I know what you mean. You’re right, it takes some time getting used it (still working on it myself). I cycle on the road and at the moment: when the road is mostly flat or slightly downhill, I can manage to brake with both hands and also lean on the handlebars. It does take a while to get used to it. When I go down a medium steep hill, at the moment, I brake with my left hand whilst still grabbing the handle bar and I take the right hand off to counter balance with my arm, at the same time I lean back quite a bit but I still can keep my left hand on the handlebar. I think with a bit more practice I should be able to keep both hands when going doown hill (unless really steep…).
To protect the brake lever from UPDs whilst having it as close as possible to the handlebars: what I did is to hold the wheel vertically and let go of the seat post so the handle bars hit the ground (vertically). Then you slide the mount of the brake along the bar towards the handlebars untill the brake gets close to touch the ground but doesn’t. This way the lever is well underneath the handlebars but, at the same time, is also protected as each time the unicycle hits the ground in a UPD the handle bars ususally take the hit and not the brake lever/spooner (at least if you ride on the road where there is no huge rocks sticking out of the ground). I’ve been doing plenty of UPDs lately and so far it works. I’m sure the brake lever will suffer a hit at some point though
I reckon its all psychological for me…I still keep my right hand on the handle, so I’m probably leaning as far forward as with both hands on
Same as I said earlier with corners that I’m not too confident on, my hand instantly goes to my leg.
I’ve had very few upd’s, so can’t really say if the bars get in the way.
Only got the T bar a few weeks ago. I keep taking one hand off (the right one) and have to force myself to bring it back to the handlebars all the time. Also my back and torso ache a lot after a ride since I installed the T bar. That must show how many other muscles are being used to keep the balance with the T bar set up.
Still, after few weeks I already find it much better (and much more fun) to ride the 36 with the T bar than without it. Very much worth it!
For months I had no hope in using the T Bar. I just could not hold on with both hands and because of the extra weight in the front I had a hard time controlling the uni. I felt as though I was learning how to ride all over again! But then recently one day I dared myself to lean forward more and suddenly my weight was centered and I could ride with both hands easily! It is definitely a more comfortable and less tiresome ride on the road. I am also still struggling with sharp turns while holding on with both hands, but I think it will just come with practice like anything else in this sport. I ride a 26", a fat 26", and a 29+ though, so I don’t know how turning feels on a 36". For road riding I have mine out as far as I can get it, the handles are as wide as possible, and they sit fairly upright. With muni it helped me to have the length as short as possible, but since I use my T Bar for both road and muni, I can’t cut the length of the bar or the width of the handles. I hear it’s easier with the handles closer together. I pretty much exclusively hold on with one hand and use the other to counter balance during muni rides. But I like riding on trails without the T Bar, too. If I know there will be a lot of steep downhills and UPDs, I leave the T Bar at home. Overall it’s a fun and worthwhile investment IMO. It just takes some time to get used to.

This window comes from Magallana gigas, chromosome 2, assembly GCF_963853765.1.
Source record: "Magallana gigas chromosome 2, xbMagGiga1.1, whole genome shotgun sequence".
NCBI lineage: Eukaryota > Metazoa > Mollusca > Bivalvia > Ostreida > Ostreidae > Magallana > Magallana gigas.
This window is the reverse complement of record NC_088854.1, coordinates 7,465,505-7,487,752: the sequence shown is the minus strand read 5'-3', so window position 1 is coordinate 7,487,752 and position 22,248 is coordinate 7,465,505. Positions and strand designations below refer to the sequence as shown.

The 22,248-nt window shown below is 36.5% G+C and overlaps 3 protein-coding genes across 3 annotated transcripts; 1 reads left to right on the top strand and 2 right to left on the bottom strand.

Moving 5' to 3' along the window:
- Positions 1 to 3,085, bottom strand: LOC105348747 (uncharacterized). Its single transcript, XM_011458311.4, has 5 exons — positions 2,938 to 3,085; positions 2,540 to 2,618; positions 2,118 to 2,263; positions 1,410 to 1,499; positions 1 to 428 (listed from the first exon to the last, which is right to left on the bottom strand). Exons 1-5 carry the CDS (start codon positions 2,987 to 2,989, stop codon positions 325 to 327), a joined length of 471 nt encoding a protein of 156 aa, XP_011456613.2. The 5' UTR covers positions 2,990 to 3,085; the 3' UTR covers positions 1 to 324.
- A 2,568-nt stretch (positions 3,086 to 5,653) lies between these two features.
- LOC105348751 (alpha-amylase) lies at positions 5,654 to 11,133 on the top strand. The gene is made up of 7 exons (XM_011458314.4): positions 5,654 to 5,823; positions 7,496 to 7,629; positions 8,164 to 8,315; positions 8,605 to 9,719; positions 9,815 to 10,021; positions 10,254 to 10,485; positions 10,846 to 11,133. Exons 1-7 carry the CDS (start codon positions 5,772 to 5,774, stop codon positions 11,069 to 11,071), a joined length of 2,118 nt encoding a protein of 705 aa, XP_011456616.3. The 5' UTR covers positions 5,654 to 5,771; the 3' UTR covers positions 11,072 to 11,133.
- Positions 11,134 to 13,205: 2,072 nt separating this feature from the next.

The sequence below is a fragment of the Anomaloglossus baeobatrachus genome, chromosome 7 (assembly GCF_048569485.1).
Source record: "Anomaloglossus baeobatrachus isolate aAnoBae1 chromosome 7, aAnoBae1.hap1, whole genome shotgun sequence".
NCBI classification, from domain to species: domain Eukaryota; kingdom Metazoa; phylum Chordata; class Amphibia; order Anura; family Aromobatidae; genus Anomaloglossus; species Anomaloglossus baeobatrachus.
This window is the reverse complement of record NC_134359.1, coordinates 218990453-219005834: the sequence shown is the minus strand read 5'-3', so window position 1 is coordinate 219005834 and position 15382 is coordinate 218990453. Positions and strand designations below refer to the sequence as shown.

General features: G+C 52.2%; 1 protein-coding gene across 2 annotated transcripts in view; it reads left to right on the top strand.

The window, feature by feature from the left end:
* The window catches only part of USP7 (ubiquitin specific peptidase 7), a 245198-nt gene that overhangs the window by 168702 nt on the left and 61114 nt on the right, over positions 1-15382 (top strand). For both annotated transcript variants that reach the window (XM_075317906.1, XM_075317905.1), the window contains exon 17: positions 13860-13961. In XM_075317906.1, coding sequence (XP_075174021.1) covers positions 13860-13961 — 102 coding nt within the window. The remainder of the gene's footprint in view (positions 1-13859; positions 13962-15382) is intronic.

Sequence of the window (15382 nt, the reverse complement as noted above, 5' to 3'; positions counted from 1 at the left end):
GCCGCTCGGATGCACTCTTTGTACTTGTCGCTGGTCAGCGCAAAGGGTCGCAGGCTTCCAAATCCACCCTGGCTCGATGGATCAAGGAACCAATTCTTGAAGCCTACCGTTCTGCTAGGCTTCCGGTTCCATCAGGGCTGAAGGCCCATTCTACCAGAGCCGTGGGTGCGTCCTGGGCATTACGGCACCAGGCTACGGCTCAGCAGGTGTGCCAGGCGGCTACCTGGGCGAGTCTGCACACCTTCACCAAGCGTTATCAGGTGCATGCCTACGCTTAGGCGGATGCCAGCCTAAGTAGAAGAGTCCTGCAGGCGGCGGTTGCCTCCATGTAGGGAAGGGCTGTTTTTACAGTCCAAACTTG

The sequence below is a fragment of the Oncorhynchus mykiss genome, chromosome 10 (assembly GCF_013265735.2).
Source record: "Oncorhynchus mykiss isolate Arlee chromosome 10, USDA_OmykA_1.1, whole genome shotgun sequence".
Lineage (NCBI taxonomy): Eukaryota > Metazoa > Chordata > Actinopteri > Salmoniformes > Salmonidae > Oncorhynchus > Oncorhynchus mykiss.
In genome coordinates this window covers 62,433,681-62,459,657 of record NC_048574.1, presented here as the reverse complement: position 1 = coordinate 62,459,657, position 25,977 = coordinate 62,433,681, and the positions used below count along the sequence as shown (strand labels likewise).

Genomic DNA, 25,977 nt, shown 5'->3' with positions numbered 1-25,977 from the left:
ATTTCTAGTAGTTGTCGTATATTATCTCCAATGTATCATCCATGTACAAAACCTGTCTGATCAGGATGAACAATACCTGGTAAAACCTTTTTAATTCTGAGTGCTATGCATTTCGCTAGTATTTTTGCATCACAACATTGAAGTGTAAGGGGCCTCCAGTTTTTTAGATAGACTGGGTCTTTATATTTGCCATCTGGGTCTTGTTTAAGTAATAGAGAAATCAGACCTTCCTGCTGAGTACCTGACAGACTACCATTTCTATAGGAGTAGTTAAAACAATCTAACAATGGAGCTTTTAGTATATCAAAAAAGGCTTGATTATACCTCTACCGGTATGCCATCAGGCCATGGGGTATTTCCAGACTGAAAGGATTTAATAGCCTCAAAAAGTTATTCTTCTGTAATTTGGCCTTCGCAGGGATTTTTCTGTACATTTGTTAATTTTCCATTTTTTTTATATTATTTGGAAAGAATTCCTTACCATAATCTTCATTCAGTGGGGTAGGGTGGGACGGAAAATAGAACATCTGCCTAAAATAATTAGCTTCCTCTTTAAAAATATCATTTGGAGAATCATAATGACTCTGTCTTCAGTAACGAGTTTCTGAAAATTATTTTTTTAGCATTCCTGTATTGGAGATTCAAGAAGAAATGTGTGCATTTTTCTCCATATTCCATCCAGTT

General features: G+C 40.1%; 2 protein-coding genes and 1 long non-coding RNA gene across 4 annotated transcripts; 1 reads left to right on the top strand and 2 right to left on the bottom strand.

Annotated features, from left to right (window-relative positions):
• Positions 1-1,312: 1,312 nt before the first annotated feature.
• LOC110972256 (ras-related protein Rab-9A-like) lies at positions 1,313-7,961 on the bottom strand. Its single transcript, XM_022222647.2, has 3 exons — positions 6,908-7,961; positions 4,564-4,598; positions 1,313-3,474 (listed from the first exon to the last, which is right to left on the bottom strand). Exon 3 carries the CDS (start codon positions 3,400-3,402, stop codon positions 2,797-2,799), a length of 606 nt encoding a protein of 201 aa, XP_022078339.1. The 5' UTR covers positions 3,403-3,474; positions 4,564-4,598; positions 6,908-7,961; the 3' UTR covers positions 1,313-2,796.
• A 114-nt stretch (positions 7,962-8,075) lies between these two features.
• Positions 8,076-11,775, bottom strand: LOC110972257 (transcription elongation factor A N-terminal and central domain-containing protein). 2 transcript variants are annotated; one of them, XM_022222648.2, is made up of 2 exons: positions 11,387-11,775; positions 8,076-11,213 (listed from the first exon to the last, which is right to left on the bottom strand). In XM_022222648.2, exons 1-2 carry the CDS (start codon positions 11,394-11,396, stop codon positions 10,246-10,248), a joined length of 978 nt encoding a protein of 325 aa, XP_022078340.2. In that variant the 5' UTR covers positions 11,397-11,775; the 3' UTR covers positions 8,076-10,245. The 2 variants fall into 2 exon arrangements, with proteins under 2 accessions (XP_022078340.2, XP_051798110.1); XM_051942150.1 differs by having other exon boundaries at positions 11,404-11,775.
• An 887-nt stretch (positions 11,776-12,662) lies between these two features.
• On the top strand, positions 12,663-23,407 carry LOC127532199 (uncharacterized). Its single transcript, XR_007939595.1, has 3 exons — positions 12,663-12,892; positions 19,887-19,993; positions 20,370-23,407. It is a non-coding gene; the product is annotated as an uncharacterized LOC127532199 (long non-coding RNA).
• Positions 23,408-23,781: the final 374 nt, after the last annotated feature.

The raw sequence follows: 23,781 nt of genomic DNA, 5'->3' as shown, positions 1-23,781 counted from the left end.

I struggled with a T-Bar (I have the Shadow) until I found a local park with a huge parking lot. In the parking lot were six light poles. I was able to ride and ride, practicing straight-a-ways, and turns, and in a few sessions I had a much better feel for the setup. Now it is exciting to get out on the rode, and cornering is definitely getting easier!